That last drink was back in July of 2015. That worst day set Laterra on her path to recovery, also through the 12-step program, and like Gooding she’s also dedicated her life to helping others in recovery, going on to form Mountain Pathways Recovery.
Though Laterra, now a Certified Recovery Adviser, has since left Colorado to be closer to family in New England, she remained in a ski town for nearly five years after getting sober, something she admits wasn’t always easy. Ski towns tend to be small places where you see the same people day in, day out, and many of those people won’t necessarily align with your newfound principles.
“It was a small town so I did run into people I did not want to see,” she says. In addition, without the endless options of restaurants to choose from that you’d find in a city, she was faced with returning to places where she’d previously been intoxicated if she wanted to eat out and it was a constant reminder of things she wanted to forget.
“My social life changed dramatically. To stay sober I needed to protect myself and not go out at night, that was the witching hour for me.”
“My huge group of friends outside of AA, most of them drank and I couldn't be around it, or didn't want to sacrifice my sobriety for a dinner party. So we lost touch.”
It’s the fear of losing touch with friends that Gooding pinpoints as a major obstacle to finding sobriety for many, but particularly in ski towns which are already remote by nature. Ski town residents are typically transplants from other parts of the country, and their friends become like a surrogate family.
"People think, ‘well, I can’t quit drinking because I’m not going to be able to enjoy life, I’m not going to be able to go to the bar or see my friends, I’m going to be isolated’. But what they suffer from is a disease that’s progressive and fatal and what we see typically is reclusivity and isolation toward the later stages so really it’s quite the opposite.”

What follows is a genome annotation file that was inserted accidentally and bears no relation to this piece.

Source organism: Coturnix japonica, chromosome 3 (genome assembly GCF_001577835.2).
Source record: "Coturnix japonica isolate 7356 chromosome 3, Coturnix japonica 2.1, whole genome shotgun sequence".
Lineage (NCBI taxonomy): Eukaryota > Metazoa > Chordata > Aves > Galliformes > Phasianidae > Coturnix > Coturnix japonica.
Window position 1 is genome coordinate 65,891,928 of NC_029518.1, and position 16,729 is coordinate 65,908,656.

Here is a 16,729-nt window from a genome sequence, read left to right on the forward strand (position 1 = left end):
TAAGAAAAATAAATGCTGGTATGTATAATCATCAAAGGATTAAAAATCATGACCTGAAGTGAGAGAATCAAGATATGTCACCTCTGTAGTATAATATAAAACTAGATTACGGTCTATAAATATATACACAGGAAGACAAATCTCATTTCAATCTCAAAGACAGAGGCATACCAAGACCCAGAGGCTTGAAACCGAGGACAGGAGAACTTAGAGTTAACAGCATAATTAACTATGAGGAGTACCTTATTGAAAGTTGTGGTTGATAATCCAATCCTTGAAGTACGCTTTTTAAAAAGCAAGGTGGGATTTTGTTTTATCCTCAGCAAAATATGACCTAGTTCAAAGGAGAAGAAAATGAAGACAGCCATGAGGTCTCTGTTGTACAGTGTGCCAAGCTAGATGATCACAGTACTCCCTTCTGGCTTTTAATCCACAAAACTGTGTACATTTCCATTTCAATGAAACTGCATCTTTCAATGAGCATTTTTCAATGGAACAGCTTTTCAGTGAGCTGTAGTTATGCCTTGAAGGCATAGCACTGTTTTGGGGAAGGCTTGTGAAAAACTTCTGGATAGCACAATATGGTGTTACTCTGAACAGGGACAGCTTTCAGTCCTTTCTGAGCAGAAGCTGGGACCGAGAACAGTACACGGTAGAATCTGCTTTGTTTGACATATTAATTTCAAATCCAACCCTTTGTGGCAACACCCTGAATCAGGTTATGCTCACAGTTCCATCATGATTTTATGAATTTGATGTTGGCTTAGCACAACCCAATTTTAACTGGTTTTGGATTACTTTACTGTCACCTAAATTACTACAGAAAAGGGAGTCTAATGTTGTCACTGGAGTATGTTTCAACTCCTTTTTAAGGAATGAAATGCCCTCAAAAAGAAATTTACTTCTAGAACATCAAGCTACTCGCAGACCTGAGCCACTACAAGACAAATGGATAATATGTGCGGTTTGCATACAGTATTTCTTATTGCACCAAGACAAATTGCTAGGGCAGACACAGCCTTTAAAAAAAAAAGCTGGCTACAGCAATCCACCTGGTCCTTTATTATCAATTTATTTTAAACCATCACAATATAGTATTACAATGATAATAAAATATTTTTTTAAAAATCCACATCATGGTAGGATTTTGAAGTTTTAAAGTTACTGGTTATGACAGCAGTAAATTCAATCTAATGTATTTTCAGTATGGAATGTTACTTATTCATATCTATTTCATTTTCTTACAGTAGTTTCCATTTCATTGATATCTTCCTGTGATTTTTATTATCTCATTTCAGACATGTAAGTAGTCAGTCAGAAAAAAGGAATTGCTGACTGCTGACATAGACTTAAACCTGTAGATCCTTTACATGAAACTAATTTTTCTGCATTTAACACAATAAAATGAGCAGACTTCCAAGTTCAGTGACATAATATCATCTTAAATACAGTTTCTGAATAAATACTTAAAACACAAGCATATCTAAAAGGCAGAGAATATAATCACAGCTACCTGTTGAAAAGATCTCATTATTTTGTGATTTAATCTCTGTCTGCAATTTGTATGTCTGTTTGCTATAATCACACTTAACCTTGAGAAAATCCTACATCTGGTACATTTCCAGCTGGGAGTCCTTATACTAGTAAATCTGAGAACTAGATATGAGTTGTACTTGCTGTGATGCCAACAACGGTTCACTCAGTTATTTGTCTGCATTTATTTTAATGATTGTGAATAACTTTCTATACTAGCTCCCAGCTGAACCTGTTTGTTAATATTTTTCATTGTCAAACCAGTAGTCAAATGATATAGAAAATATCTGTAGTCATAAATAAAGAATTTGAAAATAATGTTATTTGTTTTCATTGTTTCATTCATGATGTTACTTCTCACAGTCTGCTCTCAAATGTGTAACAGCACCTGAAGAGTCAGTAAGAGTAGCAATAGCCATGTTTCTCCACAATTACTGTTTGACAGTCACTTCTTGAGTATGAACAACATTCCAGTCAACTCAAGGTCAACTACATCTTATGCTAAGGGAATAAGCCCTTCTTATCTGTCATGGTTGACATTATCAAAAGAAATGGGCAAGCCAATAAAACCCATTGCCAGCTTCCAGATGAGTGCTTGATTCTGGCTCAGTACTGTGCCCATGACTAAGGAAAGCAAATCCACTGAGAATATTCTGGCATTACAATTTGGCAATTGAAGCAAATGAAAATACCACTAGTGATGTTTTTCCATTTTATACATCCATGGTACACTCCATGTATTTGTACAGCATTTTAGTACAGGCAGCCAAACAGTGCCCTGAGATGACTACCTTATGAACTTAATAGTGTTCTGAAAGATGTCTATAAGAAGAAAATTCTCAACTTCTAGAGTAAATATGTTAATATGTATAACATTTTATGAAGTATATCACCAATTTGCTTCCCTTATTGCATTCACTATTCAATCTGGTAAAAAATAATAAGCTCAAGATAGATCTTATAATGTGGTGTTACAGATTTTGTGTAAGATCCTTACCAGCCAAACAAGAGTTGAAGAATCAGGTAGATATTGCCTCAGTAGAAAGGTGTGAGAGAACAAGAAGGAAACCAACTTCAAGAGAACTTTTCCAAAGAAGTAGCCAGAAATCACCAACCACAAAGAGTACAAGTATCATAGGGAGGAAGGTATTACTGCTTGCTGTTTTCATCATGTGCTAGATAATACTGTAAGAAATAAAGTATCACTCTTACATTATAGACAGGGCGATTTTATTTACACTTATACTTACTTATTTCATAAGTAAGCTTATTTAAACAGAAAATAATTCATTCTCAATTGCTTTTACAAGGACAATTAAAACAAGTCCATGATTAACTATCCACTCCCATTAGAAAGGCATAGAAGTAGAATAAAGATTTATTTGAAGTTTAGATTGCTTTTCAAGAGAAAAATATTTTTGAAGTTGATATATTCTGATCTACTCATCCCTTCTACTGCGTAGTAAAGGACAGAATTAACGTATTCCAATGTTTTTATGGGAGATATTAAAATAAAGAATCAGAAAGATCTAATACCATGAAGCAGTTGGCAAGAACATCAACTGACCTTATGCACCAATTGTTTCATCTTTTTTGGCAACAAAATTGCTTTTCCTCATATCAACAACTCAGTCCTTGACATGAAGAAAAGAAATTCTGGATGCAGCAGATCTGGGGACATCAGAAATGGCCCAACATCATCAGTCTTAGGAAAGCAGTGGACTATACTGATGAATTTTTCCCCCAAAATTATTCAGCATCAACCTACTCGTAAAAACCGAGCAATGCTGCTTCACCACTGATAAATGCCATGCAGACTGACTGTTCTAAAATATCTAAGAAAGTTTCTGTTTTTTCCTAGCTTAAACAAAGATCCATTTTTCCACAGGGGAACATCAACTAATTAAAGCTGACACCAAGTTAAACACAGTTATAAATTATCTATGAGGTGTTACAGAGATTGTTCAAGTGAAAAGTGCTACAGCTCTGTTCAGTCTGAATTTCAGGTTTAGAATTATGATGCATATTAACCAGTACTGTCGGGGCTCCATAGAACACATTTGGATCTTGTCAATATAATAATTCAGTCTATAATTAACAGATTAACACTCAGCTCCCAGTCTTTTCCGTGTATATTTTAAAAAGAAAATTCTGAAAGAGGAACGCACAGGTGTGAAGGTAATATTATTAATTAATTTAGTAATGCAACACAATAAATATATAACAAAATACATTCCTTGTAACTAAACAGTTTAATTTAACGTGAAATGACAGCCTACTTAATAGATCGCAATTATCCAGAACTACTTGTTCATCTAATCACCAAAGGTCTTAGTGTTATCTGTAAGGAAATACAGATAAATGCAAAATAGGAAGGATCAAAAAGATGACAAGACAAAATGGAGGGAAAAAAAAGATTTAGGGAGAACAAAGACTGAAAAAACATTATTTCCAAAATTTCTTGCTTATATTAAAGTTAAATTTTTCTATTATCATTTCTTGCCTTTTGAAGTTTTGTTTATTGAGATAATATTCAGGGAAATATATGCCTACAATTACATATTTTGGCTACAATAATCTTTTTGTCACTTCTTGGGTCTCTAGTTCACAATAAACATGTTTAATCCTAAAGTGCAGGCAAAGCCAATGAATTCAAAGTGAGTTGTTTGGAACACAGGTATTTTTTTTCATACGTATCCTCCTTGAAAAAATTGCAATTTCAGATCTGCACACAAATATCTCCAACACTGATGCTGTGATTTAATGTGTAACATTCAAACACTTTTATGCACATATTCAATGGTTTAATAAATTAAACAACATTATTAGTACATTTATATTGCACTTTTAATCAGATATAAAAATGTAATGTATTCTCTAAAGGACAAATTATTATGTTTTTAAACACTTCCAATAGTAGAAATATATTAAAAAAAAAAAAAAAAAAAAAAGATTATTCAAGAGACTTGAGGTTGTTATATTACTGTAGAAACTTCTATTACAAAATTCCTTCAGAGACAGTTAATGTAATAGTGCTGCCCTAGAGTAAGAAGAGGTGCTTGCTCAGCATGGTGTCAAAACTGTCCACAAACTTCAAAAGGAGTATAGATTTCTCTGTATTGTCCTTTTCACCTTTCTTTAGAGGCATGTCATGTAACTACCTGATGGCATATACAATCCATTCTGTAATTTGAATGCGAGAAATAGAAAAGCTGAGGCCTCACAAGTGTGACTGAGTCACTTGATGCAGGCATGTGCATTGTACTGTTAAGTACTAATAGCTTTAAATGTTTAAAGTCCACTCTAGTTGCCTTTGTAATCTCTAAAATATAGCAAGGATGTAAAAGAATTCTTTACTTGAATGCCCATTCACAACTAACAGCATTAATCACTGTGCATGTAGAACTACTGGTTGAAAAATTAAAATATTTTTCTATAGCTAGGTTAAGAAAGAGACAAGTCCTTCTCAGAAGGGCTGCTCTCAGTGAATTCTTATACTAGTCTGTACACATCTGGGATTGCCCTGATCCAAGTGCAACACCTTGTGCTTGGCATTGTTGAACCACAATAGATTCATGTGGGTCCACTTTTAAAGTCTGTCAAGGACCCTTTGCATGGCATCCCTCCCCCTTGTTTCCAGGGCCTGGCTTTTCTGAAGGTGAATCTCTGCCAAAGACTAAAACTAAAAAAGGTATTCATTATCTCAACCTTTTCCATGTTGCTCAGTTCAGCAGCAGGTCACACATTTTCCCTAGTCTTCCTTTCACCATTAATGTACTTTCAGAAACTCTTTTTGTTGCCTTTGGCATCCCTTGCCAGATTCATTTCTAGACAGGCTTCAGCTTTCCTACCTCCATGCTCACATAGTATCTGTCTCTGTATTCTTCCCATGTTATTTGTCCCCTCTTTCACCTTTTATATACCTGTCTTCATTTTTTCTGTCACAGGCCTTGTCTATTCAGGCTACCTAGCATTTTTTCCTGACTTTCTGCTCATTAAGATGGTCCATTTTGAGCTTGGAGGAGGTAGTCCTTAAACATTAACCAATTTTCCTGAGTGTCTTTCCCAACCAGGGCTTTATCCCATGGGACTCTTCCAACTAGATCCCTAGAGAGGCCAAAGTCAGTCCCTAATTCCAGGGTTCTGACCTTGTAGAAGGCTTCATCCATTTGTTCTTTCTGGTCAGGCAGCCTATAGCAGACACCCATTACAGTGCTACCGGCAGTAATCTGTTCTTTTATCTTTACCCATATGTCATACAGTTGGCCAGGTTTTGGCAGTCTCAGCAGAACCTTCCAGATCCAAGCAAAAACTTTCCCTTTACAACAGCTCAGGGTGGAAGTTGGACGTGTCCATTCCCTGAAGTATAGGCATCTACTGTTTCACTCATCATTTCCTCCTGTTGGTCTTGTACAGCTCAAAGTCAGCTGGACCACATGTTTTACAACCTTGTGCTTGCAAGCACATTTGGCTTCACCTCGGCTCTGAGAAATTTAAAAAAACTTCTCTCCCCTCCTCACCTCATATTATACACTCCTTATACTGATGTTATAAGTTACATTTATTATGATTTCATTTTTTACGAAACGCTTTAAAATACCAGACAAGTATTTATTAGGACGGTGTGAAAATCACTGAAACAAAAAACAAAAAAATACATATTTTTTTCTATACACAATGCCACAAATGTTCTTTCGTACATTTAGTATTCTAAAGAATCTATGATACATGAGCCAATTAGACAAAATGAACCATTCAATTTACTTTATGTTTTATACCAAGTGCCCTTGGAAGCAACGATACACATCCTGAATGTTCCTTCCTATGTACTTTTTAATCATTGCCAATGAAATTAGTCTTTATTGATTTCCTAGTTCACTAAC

Instead of finding herself isolated after getting sober, Laterra simply found herself surrounded by a new community.
“My recovery friends were my biggest support system for the last few years in the mountains.”
“I had to find joy”
Both stories show that it is possible to get – and stay – sober in a ski town, but of course it’s a long journey. You have to have a major change in perspective and find a new sense of purpose, and this is where the other features of a resort community, like access to the outdoors, can be a gift.
“In order to find purpose, our position is to expose individuals to a lot of different benefits of recovery in the hopes that they’ll latch onto something they enjoy, so they're able to find joy and continue that long into their recovery,” says Gooding.
That something often involves embracing an active lifestyle, which Gooding says compels over half of Jaywalker patients to remain in the area after treatment, even though the vast majority come from outside Colorado.
In 20 years, over 500 graduates from Jaywalker’s program have remained in the Roaring Fork Valley, meaning the center is slowly growing the population and reshaping the demographic to a more sober one, so if you’re looking for a ski community that supports sobriety, it may be a good place to start.
“Try it for 30 days and see how you feel”
So how do you go about getting sober in a ski town? Laterra managed it with meetings and trading a life of snowboarding and aprés-ing to lunch dates, concerts out of town, visiting family and yoga – something which she ultimately trained in and now teaches to others in recovery. But she advises that if you haven’t hit rock bottom and are just sober curious, you could take a short-term approach.
“Try it for 30 days and see how you feel,” she recommends. “It truly has changed my life and my family's life. I have choices, I respect my body, and I don't have alcohol controlling me anymore.”
Gooding stresses that there are a wide variety of ways that you can seek a recovery lifestyle that may allow you to remain in a ski town if you want to, and continue to enjoy the benefits of mountain life. Recovery is not contingent on treatment centers or 12 steps – there are many different paths to recovery. The first step, of course, is asking for help.
“Know that there is help available. You’re not alone in this.”
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Julia Clarke is a staff writer for Advnture.com and the author of the book Restorative Yoga for Beginners. She loves to explore mountains on foot, bike, skis and belay and then recover on the the yoga mat. Julia graduated with a degree in journalism in 2004 and spent eight years working as a radio presenter in Kansas City, Vermont, Boston and New York City before discovering the joys of the Rocky Mountains. She then detoured west to Colorado and enjoyed 11 years teaching yoga in Vail before returning to her hometown of Glasgow, Scotland in 2020 to focus on family and writing.